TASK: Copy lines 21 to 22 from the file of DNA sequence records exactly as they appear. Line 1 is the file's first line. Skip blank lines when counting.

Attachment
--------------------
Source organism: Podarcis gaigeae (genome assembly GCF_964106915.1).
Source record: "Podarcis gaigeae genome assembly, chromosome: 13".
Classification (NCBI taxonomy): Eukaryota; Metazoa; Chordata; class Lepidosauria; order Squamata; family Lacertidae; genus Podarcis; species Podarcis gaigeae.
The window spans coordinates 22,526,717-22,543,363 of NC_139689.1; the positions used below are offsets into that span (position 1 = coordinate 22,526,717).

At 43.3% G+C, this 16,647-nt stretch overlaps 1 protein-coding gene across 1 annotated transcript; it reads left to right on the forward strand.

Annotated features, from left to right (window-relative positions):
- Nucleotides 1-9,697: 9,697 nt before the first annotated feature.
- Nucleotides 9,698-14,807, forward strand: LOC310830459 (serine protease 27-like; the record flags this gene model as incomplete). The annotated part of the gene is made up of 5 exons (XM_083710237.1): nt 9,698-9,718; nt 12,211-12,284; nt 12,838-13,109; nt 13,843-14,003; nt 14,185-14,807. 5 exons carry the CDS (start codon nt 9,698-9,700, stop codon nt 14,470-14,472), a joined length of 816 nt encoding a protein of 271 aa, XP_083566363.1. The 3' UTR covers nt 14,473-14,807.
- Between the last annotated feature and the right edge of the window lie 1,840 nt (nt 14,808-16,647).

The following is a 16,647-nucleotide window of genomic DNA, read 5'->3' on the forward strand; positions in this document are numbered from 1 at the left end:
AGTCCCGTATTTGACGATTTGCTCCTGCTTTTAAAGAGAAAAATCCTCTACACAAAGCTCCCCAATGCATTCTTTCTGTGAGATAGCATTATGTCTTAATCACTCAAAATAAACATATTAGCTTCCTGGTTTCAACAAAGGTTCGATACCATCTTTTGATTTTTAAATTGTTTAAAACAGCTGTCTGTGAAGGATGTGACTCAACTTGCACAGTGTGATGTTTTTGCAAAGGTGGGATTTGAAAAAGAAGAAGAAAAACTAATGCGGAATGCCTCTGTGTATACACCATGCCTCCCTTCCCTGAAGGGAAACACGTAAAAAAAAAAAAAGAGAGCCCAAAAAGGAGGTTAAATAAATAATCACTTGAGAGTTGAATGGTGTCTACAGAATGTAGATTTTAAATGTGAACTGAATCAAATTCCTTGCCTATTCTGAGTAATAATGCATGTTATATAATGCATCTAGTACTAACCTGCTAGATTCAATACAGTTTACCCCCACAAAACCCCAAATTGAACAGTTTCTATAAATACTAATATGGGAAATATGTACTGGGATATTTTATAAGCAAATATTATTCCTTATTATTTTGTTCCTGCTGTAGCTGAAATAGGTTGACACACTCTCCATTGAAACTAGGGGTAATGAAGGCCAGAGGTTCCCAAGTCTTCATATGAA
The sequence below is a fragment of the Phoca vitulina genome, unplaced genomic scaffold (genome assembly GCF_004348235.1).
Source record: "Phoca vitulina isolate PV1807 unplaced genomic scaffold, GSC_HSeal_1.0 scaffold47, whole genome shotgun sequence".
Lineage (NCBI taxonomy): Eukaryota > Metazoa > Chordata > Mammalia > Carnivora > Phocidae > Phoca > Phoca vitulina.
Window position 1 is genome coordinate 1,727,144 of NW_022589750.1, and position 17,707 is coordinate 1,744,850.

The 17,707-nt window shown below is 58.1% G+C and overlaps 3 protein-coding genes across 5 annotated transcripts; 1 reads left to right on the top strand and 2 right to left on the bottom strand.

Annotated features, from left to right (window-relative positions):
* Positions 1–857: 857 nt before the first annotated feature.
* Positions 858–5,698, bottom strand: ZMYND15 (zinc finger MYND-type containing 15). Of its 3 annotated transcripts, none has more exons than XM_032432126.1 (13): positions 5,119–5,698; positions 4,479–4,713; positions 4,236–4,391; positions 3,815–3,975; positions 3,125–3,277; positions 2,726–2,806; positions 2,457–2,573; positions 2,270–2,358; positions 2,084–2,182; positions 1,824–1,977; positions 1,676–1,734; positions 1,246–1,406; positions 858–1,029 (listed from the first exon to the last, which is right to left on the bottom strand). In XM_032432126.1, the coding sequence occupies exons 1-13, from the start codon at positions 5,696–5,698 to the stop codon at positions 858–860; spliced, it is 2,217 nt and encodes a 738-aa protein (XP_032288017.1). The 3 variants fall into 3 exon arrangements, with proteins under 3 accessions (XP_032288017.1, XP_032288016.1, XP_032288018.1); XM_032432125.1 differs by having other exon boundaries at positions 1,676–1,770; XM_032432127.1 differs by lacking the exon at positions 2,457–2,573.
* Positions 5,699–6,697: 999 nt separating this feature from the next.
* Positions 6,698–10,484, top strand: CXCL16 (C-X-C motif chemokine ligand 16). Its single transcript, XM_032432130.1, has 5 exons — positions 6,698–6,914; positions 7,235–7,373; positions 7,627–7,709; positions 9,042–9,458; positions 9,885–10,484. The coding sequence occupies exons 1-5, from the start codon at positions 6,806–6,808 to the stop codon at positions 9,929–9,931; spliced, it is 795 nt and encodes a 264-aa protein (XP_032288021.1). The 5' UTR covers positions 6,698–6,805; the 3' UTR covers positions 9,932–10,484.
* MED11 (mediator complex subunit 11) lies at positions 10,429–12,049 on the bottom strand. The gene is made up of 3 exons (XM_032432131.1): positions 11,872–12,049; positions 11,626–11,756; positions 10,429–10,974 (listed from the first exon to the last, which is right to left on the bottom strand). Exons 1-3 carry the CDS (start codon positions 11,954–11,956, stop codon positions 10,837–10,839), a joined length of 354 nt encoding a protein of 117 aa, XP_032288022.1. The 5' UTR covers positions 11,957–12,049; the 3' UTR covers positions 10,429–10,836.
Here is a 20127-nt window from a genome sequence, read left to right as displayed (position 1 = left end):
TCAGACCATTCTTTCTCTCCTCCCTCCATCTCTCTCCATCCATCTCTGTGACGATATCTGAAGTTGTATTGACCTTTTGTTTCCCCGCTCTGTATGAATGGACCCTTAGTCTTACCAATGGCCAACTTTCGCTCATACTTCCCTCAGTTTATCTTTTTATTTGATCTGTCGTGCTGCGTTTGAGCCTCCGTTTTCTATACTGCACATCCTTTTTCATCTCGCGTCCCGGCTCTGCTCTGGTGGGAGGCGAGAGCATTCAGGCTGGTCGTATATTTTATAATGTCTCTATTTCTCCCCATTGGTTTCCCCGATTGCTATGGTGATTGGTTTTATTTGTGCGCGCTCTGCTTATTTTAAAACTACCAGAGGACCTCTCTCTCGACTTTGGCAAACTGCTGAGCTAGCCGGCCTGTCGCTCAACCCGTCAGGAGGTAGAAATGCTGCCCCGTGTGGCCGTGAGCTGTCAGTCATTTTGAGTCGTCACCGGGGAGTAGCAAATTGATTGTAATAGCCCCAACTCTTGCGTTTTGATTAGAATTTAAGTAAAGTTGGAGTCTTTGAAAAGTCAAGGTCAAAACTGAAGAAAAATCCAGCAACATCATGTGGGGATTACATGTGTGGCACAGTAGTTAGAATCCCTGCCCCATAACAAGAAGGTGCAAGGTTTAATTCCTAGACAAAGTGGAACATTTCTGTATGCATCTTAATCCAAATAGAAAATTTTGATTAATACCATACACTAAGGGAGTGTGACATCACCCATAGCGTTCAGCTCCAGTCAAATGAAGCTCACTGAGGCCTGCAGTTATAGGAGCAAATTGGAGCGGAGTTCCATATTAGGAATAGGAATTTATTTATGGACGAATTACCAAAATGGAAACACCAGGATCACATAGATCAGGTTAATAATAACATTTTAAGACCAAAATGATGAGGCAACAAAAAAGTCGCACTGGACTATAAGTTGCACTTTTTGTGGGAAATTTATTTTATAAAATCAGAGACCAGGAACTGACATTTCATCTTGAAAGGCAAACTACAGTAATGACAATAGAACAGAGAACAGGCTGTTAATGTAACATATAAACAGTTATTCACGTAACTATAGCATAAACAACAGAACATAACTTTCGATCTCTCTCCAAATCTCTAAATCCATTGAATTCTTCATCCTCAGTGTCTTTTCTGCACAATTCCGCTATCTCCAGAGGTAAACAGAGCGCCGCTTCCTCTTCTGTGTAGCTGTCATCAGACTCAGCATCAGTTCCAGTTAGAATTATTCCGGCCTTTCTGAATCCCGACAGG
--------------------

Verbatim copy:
* Positions 6,698–10,484, top strand: CXCL16 (C-X-C motif chemokine ligand 16). Its single transcript, XM_032432130.1, has 5 exons — positions 6,698–6,914; positions 7,235–7,373; positions 7,627–7,709; positions 9,042–9,458; positions 9,885–10,484. The coding sequence occupies exons 1-5, from the start codon at positions 6,806–6,808 to the stop codon at positions 9,929–9,931; spliced, it is 795 nt and encodes a 264-aa protein (XP_032288021.1). The 5' UTR covers positions 6,698–6,805; the 3' UTR covers positions 9,932–10,484.
* MED11 (mediator complex subunit 11) lies at positions 10,429–12,049 on the bottom strand. The gene is made up of 3 exons (XM_032432131.1): positions 11,872–12,049; positions 11,626–11,756; positions 10,429–10,974 (listed from the first exon to the last, which is right to left on the bottom strand). Exons 1-3 carry the CDS (start codon positions 11,954–11,956, stop codon positions 10,837–10,839), a joined length of 354 nt encoding a protein of 117 aa, XP_032288022.1. The 5' UTR covers positions 11,957–12,049; the 3' UTR covers positions 10,429–10,836.